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The Who Tragedy in Ohio: A First Hand Rememberance

My First Hand Remembrances of the Who Concert Tragedy 30 Years Ago Today


By Derek Halsey


It is hard to believe that it has been 30 years since the tragedy of The Who concert in Cincinnati on December 3rd, 1979. On that tragic night 11 young folks lost their lives while simply going to a rock concert. Many of the reports and stories at the time and since have described it as a "stampede," but that wasn't really the case. I know because I was there.

I attended a concert earlier that same year that gave hints of the tragedy that was to come. Because of what is known as 'festival seating' at concerts, as in whoever gets in first gets the best seats and the best positions in front of the stage, a sold out rock concert could be chaotic back in the day. Led Zeppelin performed in Cincinnati in the summer of 1979 and before that show I found myself in the middle of the crowd waiting for the gates to open. That was when I became more than a little worried about what was going on with the crush of people around me.

I showed up early to the Zep gig, and the surge of the waiting crowd outside got so bad that my feet were lifted up off the ground on more than one occasion. People were coming close to passing out around me, and somebody climbed up onto the roof above the arena doors and tried to get the crowd to back up and relieve the pressure, but with little success. But, no one was hurt badly that evening and once we were inside Led Zeppelin rocked the house.
Move forward to December 3rd, 1979. The Who concert that night was sold out and myself and a group of friends arrived at the venue a little late. I was living at an old farmhouse with three of my high school buddies at the time. It was a pretty cool bachelor party house back then and we were all in our very early 20's. Three of the four of us made the trek to see the concert at a downtown venue known as the Cincinnati Coliseum.

As we walked up on the crowd that night, the noise level was loud and the sound chaotic. We looked at the crowd trying to get into the main doors out front and started to wade into the fray. We began to assess the situation to try and figure out our next moves, deciding where to meet up later if we got split up, which looked probable. Apparently a member of The Who overslept and they had to do their sound check much later than usual. The crowd outside was already waiting for the doors to open by the time the sound check began and they could hear the loud-as-hell full speaker music going on inside. That is when the trouble began.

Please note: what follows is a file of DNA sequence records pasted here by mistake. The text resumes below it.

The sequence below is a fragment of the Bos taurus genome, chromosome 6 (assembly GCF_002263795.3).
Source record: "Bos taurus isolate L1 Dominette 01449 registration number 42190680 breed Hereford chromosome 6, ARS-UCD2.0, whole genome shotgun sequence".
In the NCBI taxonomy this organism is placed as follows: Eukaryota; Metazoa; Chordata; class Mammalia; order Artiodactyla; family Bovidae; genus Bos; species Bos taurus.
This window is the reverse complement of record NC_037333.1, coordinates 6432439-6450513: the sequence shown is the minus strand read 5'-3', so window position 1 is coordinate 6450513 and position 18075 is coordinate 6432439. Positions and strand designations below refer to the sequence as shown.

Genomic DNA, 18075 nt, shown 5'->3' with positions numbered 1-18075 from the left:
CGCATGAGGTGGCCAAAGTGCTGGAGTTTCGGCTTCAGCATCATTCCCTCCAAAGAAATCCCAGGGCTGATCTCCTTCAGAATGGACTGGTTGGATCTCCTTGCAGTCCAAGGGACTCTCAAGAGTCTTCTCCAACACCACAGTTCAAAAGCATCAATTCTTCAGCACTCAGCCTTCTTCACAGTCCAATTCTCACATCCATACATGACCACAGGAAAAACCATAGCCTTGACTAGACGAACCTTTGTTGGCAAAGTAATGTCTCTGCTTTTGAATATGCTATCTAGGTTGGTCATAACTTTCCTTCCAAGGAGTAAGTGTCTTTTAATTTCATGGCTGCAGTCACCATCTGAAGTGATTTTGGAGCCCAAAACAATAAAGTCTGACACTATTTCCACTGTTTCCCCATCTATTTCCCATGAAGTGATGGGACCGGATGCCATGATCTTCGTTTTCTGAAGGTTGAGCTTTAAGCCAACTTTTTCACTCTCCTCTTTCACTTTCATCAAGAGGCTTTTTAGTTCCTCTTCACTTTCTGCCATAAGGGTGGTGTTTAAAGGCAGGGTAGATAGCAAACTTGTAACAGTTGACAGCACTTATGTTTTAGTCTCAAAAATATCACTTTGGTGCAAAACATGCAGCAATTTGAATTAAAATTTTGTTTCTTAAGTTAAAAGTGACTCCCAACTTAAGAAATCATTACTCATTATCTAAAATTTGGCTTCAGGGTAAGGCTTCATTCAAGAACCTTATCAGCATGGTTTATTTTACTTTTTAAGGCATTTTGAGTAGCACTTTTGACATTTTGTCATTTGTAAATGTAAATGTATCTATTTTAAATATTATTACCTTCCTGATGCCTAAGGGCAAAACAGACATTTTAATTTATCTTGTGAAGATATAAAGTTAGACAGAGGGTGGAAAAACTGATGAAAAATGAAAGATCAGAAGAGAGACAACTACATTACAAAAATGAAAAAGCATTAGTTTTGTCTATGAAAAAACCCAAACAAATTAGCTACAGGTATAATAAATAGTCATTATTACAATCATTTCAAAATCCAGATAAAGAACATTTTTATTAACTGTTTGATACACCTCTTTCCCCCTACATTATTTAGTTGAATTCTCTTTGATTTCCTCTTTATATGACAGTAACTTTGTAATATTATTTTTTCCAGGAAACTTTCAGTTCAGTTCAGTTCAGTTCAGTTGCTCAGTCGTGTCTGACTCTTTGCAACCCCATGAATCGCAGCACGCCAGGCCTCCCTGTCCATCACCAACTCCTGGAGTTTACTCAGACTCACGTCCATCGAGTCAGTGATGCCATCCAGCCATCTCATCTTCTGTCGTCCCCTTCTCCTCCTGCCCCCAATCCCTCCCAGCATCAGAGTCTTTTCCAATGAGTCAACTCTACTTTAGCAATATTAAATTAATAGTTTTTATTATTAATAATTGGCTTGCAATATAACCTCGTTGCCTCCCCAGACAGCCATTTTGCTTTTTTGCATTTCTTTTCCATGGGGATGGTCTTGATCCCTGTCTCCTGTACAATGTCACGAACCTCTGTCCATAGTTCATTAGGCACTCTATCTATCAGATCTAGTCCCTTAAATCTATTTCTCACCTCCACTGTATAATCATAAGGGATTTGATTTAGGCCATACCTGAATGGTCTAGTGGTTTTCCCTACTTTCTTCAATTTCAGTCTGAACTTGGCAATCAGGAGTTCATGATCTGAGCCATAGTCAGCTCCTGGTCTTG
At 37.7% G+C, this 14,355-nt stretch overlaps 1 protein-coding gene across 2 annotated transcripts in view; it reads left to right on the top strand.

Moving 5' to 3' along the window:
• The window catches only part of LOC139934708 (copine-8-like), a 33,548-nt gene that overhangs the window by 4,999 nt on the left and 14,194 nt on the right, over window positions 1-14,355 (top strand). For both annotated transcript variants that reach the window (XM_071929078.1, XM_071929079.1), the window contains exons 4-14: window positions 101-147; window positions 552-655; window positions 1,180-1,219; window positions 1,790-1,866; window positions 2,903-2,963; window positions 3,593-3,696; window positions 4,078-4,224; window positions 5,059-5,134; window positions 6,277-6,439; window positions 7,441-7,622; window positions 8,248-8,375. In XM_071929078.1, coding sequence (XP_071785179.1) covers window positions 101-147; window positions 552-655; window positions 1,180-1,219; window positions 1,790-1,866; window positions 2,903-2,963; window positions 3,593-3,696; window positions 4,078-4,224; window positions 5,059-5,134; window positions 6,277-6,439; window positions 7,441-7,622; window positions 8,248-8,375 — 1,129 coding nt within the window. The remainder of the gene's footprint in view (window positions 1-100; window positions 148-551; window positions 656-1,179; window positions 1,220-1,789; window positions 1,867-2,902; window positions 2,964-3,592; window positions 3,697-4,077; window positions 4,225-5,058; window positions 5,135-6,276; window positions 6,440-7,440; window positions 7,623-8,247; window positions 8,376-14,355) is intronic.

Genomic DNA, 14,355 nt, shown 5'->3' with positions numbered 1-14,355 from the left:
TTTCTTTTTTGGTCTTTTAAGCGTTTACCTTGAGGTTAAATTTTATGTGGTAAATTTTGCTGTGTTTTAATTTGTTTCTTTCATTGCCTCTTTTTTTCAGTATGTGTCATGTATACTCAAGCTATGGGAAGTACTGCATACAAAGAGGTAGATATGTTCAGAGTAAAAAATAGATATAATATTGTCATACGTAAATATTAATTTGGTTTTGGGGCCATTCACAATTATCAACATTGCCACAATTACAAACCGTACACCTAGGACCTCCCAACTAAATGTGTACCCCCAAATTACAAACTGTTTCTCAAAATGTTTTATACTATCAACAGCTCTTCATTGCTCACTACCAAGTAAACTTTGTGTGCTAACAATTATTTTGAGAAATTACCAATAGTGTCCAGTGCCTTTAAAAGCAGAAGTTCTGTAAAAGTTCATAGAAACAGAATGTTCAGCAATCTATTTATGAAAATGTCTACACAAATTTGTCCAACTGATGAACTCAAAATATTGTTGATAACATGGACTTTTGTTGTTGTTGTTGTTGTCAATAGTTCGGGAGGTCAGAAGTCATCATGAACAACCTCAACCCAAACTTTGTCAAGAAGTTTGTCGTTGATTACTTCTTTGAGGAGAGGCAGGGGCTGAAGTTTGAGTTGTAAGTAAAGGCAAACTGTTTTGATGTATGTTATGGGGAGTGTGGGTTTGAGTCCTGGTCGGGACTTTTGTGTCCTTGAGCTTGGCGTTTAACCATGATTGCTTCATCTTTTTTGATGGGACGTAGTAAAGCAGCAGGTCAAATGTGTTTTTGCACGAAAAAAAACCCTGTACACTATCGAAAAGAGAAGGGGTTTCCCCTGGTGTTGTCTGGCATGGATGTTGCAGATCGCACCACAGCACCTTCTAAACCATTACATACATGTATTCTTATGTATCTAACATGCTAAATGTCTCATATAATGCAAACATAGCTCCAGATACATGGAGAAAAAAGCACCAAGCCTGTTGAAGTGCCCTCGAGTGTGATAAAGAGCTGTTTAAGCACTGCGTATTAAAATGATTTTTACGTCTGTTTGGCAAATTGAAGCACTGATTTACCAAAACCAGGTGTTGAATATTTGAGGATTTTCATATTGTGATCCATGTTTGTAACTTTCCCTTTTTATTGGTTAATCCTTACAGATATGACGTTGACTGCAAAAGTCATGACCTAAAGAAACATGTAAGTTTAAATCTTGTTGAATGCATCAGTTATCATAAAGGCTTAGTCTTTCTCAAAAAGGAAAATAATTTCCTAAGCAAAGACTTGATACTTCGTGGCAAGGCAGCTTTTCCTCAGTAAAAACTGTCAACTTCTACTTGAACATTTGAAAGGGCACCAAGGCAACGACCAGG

The combination of the band playing loudly inside and the late nature of the delay made some fans think that they were missing the beginning of the show. The surge was on. Eventually the doors were unlocked. The problem was, the doors to the building opened outward and the crush of the people kept the doors from being opened fully. It was soon evident that people were being crushed and were in real danger. People began to panic and many who managed to make it through the gauntlet were trying to rescue those in harms way just outside the doorways.

As we waded into the crowd, we heard some loudspeakers on the north side of the Coliseum blaring announcements that told folks to come around to that side of the venue and enter via the open doors there. For whatever reasons of fate, we decided to abandon our assault into the main crush by the front doors and we made are way around to the doors on the north side of the building and went into the show. As we made our move and walked around the main crowd, you could hear the loud shouts and noises. It was mayhem, but we just thought it was the typical rock concert rowdiness. Due to our detour, we had no idea of the tragedy that was unfolding only yards away.

Finally we got inside through the side doors and found some seats and started to party. The Who were their usual rockin' selves and put on a great show. During the concert a younger brother of a friend of ours found us in the seats. He was working a soda stand at the concert and he told us that he heard a rumor that five people had died outside the Coliseum. He was a youngster and we dismissed it as simply a goofy rumor, and then we asked a few people around us if they had heard the same thing, and no one had.